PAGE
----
September 07, 2011


(Dedicated to Aparna Rajagopalan)
Of all of Illundavoor’s tales, the tale of Srirama Iyer was the most famous. Mothers fed little ones with the story. It was what families recounted with a laugh, sitting-as if in a round table conference-just after the satisfaction of a Kalyana saapadu*, in that little time just before the nalungu** began. It was what one can sum up, as an Illundavoor legend.

Srirama Iyer, was a Palakkad Iyer whose great-grandfather had resettled in the town of Illundavoor. In his heydays, Srirama Iyer, was the postmaster of Illundavoor. He lived in his spacious Injiperumaal Street bungalow with his ageing mother, plump wife Jaya, and his hyperactive son. His lawyer father had left him the house, and his father-in-law made sure that he got a motor cycle as a dowry*** back then. So Srirama Iyer had, what one might call, a very comfortable existence.

He was a man with a B.A. degree in English, which came in handy as the town’s postmaster. He would read for the unlettered and correspond on their behalf as well, for a nominal sum.

Srirama Iyer was a man respected by all and feared by many, as it was well-aware that he was a man with an easily ignited temper. His six-foot appearance only added to it. People generally held him in reverence and distance, unless absolutely needed.

Time went by. And with old age came senility. The once terrorizing Srirama Iyer became delusional. The son, Devan, married and a lawyer of repute like his grandfather, ruled over the household.

There were days when Srirama Iyer would start remembering things that had happened thirty years ago. At that time, they had just begun constructing a house in Tellinoor, the neighbouring town. Srirama Iyer would suddenly come and tell people in the house that the carpenter has come to repair the cupboards or that the contractor has come and needs cement.

He was so physically strong, despite his delusions that he used to haul around furniture at will. It was almost impossible to restrain the six footer!

There were other delusions as well. Of nightingale insects and daffodil insects feeding on crumbs of food that he would spill while eating. He would trace their trail with his blinking 5-year old chamaththu**** grandson Natarajan, whom they fondly called Nattu at home.

“Inga paaru da Nattu… theriyaratha… andha daffodil poochchi apdiye ennodu kaalu-la oora-pakkarathu!*****” he would startle the poor boy! Sometimes, he would recite whole chunks of letters he read or wrote in the bygone days, as a postmaster.

And then he had a quirky habit. At the ripe old age of 72, with his mind playing games, Srirama Iyer would suddenly wake up in the middle of the night and watch television. Old black and white films on Tamil channels, TNT movies and the occasional lingerie model on FTV (Much to Jaya Mami’s embarrassment).

Our legendary story begins one night in the month of Aippaci******, when rains persisted to drum on the roofs all night, and frogs croaked in the backyard. The entire household was asleep, when a thief snuck into the house of Srirama Iyer.

He entered through a window that had snapped ajar in the kitchen. Slowly, he made his way inside the house. Now, the house was very old-fashioned, unlike the one that Srirama Iyer had built in Tellinoor. Meandering passageways lead to innumerable store rooms. The inhabited part of the house was somewhere near the front.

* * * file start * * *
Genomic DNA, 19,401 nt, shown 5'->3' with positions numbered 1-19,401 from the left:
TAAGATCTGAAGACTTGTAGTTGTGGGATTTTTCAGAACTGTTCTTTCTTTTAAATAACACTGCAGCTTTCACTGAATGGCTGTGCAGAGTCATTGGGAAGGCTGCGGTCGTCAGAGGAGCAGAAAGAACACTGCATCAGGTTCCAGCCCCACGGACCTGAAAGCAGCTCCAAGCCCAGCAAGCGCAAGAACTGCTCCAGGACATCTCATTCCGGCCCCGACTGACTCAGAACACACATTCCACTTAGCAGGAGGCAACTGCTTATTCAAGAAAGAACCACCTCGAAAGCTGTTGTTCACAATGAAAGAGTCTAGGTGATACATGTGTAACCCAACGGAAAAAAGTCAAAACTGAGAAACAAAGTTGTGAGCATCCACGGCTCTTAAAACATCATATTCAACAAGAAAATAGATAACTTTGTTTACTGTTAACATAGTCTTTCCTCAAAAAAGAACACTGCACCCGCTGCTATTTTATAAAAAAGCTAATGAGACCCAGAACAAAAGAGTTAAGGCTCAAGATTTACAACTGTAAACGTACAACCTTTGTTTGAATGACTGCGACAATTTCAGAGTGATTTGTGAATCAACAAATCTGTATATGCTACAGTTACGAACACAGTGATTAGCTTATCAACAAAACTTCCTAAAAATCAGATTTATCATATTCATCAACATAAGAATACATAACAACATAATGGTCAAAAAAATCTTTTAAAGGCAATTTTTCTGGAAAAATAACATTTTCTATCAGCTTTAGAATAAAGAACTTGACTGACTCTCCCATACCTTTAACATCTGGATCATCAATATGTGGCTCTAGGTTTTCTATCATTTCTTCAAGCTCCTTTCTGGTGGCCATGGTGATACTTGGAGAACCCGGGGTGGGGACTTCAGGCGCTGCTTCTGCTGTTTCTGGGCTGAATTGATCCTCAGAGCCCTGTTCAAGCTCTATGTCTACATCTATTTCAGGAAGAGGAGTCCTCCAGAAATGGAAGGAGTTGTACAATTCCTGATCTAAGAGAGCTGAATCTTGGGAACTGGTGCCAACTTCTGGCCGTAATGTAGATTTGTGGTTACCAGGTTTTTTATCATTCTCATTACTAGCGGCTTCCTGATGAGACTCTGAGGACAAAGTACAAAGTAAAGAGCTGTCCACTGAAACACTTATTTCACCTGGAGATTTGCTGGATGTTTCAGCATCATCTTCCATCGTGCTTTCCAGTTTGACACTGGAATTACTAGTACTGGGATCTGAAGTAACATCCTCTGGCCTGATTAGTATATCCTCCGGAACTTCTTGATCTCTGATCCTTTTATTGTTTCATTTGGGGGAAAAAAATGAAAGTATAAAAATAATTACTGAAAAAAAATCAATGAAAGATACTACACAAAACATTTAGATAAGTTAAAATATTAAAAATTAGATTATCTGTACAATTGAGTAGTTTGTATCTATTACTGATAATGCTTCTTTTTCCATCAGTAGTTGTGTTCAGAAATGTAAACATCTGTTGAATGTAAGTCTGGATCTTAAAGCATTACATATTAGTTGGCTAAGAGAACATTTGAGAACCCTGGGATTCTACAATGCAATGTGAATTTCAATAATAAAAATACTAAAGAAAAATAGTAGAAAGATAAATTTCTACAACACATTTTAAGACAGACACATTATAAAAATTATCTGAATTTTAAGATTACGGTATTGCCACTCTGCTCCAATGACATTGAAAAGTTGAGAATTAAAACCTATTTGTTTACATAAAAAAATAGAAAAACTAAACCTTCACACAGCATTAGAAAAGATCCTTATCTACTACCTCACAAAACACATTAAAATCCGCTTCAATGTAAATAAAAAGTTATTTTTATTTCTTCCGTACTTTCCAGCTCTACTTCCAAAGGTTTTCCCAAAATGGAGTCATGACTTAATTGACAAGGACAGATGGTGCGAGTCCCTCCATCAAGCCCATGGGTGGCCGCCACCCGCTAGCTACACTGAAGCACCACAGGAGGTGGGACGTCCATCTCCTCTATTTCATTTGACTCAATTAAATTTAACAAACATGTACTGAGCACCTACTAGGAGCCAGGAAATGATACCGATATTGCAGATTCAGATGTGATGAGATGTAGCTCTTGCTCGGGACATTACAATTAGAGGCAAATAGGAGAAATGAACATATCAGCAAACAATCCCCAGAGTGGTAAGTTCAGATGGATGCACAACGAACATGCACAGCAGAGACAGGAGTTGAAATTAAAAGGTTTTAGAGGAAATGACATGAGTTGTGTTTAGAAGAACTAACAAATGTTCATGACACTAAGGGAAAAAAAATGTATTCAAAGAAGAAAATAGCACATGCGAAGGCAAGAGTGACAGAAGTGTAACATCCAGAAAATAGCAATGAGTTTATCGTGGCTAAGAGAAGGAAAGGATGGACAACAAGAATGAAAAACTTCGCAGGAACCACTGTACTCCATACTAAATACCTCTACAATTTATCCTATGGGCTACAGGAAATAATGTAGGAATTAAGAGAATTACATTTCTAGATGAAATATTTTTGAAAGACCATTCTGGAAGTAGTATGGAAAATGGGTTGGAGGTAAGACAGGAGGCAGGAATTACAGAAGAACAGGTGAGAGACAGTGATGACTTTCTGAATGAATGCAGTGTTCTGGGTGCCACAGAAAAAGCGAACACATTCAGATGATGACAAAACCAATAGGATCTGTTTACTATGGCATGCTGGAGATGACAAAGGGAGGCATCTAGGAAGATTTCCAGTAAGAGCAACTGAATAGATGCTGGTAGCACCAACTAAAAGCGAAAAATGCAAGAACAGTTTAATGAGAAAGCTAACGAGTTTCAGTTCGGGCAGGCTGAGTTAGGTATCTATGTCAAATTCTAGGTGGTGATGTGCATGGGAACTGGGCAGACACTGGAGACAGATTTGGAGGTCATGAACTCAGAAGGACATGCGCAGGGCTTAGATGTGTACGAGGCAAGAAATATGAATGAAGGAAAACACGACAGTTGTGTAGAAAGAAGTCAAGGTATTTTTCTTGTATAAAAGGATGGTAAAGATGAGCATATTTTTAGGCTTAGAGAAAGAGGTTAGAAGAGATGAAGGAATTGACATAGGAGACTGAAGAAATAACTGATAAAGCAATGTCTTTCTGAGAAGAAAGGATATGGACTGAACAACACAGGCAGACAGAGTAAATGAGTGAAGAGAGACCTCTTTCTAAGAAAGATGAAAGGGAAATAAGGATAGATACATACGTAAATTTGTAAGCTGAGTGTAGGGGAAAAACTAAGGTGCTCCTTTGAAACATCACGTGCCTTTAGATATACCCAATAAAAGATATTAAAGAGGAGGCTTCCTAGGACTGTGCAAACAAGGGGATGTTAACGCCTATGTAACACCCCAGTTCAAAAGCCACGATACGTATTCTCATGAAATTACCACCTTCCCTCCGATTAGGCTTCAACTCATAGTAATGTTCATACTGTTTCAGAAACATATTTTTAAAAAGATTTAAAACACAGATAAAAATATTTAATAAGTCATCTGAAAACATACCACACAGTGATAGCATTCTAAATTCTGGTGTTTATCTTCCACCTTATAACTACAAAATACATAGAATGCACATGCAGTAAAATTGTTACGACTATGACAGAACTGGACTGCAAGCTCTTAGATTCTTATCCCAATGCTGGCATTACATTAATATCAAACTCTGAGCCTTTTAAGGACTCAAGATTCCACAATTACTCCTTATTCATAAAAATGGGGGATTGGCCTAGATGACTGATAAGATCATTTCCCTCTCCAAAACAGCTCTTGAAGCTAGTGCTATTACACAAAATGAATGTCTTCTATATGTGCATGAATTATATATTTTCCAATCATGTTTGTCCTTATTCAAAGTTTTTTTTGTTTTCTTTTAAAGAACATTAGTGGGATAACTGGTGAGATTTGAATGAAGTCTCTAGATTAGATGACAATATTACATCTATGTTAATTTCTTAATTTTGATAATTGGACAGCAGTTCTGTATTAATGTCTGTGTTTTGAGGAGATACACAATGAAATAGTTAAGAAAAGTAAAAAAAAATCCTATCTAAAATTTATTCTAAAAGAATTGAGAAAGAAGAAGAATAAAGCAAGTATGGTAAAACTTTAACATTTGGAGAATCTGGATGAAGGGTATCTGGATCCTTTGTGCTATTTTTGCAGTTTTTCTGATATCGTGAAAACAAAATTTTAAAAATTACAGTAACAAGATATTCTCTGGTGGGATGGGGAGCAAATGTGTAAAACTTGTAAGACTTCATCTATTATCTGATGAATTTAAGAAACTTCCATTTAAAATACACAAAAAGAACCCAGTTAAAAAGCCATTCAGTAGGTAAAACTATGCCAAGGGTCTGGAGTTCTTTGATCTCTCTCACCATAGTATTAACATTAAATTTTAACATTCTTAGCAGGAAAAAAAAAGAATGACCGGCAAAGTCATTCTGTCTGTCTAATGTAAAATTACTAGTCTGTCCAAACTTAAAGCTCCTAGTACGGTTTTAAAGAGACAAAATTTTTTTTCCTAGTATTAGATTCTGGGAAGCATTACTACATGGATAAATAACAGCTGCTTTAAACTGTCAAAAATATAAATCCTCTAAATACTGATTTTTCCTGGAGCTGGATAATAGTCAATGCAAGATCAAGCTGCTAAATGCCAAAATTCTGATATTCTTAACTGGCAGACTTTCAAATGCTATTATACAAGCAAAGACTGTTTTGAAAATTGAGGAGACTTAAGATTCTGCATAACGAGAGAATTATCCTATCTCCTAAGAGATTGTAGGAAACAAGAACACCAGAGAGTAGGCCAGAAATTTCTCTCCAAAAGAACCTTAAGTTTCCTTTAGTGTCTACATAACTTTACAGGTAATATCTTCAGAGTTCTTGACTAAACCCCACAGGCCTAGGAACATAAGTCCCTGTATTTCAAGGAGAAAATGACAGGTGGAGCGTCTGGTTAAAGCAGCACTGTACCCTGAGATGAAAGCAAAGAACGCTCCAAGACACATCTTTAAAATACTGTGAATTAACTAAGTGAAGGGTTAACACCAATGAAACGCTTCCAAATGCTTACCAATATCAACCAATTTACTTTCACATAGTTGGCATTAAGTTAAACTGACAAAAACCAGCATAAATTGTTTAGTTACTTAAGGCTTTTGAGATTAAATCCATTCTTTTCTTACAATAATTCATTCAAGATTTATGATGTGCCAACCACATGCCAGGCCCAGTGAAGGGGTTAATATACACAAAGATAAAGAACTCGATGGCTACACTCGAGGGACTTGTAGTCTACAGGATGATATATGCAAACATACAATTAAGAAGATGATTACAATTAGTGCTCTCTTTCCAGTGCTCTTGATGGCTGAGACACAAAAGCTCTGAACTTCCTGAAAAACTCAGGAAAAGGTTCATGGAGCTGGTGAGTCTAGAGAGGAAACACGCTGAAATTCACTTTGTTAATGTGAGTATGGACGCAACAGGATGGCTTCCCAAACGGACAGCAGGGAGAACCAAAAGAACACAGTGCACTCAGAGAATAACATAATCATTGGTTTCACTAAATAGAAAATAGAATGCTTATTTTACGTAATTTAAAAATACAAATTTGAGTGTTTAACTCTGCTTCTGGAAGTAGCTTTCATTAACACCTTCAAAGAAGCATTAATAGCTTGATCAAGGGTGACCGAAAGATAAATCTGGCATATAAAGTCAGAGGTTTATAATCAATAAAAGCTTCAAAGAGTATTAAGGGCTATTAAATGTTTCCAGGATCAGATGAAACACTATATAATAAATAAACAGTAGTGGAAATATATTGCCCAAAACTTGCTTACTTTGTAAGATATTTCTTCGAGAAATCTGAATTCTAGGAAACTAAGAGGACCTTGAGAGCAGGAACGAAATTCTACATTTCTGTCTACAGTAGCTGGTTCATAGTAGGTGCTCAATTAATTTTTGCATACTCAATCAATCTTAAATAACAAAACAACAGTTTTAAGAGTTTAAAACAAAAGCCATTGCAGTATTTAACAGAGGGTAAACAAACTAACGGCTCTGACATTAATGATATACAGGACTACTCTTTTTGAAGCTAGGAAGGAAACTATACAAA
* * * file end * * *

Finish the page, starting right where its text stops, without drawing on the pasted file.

After opening many a store room door and only discovering moth eaten sofa cushions and immobile cupboards, the thief realized that he had to slowly make his way to the front sections of the house.

Now, just as he crossed the long passageway, into the mittam******* and across to the living room, who did he see but our very own Srirama Iyer, sitting and watching “Guns of Navaronne” on an English Movie Channel!

The thief was taken aback to see that there was someone awake, right in the middle of the night, and most surprisingly, watching TV!

Srirama Iyer, noticing him, miraculously gathered his senses, jumped on to his feet and imposingly screamed, “KALLAN”******** and woke the entire house. The scared thief, grabbed the box from the table near him- the only object he could make out in the darkness as he whizzed past. He traced back his path and jumped out of the window before anyone could reach him.

When Devan asked his dad rhetorically, as to how he managed to raise an alarm sensibly, the old man seriously answered that “the nightingale police” had warned him.

After much search it was found that only Jaya Mami’s denture dabba********* had been stolen. “Toothless thief,” Srirama Iyer was often heard screaming in the afternoons at passers-by.



Kalyana saapadu*- Wedding feast

Nalungu**- A light-hearted post-wedding ritual involving the bride and groom and their families where games like ‘rolling the coconut’, ‘breaking the crispies’, ‘finding the ring’ etc are played amidst singing and other fanfare.

Dowry***- the payment in cash or/and kind by the bride's family to the bridegroom' s family along with the giving away of the bride

Chamaththu****- obedient

“Inga paaru da Nattu… theriyaratha… andha daffodil poochchi apdiye ennodu kaalu-la oora-pakkarathu!*****” -“Look here, Nattu…can you see? Those daffodil insects are trying to climb over my leg!”

Aippaci******- The Tamil month that falls between mid-October to mid-November, known to rain in Tamil Nadu.

Mittam*******- Courtyard

“KALLAN” ********-  rogue

dabba*********- box

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